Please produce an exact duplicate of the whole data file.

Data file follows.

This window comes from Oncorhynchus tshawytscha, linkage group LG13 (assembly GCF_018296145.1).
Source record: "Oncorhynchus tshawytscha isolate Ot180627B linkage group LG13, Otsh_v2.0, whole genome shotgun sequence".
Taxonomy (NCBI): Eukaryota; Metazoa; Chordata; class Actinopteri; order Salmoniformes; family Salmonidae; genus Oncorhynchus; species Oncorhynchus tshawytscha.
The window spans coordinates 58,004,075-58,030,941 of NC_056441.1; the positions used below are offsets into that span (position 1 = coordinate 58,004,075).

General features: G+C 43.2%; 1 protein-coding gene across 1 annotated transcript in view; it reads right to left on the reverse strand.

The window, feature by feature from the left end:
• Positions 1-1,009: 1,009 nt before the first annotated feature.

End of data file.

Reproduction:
This window comes from Oncorhynchus tshawytscha, linkage group LG13 (assembly GCF_018296145.1).
Source record: "Oncorhynchus tshawytscha isolate Ot180627B linkage group LG13, Otsh_v2.0, whole genome shotgun sequence".
Taxonomy (NCBI): Eukaryota; Metazoa; Chordata; class Actinopteri; order Salmoniformes; family Salmonidae; genus Oncorhynchus; species Oncorhynchus tshawytscha.
The window spans coordinates 58,004,075-58,030,941 of NC_056441.1; the positions used below are offsets into that span (position 1 = coordinate 58,004,075).

General features: G+C 43.2%; 1 protein-coding gene across 1 annotated transcript in view; it reads right to left on the reverse strand.

The window, feature by feature from the left end:
• Positions 1-1,009: 1,009 nt before the first annotated feature.